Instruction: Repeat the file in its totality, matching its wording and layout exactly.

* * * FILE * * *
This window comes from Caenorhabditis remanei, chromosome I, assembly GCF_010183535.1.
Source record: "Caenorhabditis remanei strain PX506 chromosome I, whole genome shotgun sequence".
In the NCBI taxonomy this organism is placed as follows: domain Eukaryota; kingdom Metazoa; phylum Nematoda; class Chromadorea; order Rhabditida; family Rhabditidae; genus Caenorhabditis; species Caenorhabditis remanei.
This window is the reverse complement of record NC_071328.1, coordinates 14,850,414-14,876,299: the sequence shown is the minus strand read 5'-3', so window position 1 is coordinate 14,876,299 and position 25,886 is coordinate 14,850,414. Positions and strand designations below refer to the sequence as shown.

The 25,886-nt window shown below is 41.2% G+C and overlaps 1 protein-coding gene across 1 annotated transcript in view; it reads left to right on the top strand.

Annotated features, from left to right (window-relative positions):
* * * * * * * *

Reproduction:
This window comes from Caenorhabditis remanei, chromosome I, assembly GCF_010183535.1.
Source record: "Caenorhabditis remanei strain PX506 chromosome I, whole genome shotgun sequence".
In the NCBI taxonomy this organism is placed as follows: domain Eukaryota; kingdom Metazoa; phylum Nematoda; class Chromadorea; order Rhabditida; family Rhabditidae; genus Caenorhabditis; species Caenorhabditis remanei.
This window is the reverse complement of record NC_071328.1, coordinates 14,850,414-14,876,299: the sequence shown is the minus strand read 5'-3', so window position 1 is coordinate 14,876,299 and position 25,886 is coordinate 14,850,414. Positions and strand designations below refer to the sequence as shown.

The 25,886-nt window shown below is 41.2% G+C and overlaps 1 protein-coding gene across 1 annotated transcript in view; it reads left to right on the top strand.

Annotated features, from left to right (window-relative positions):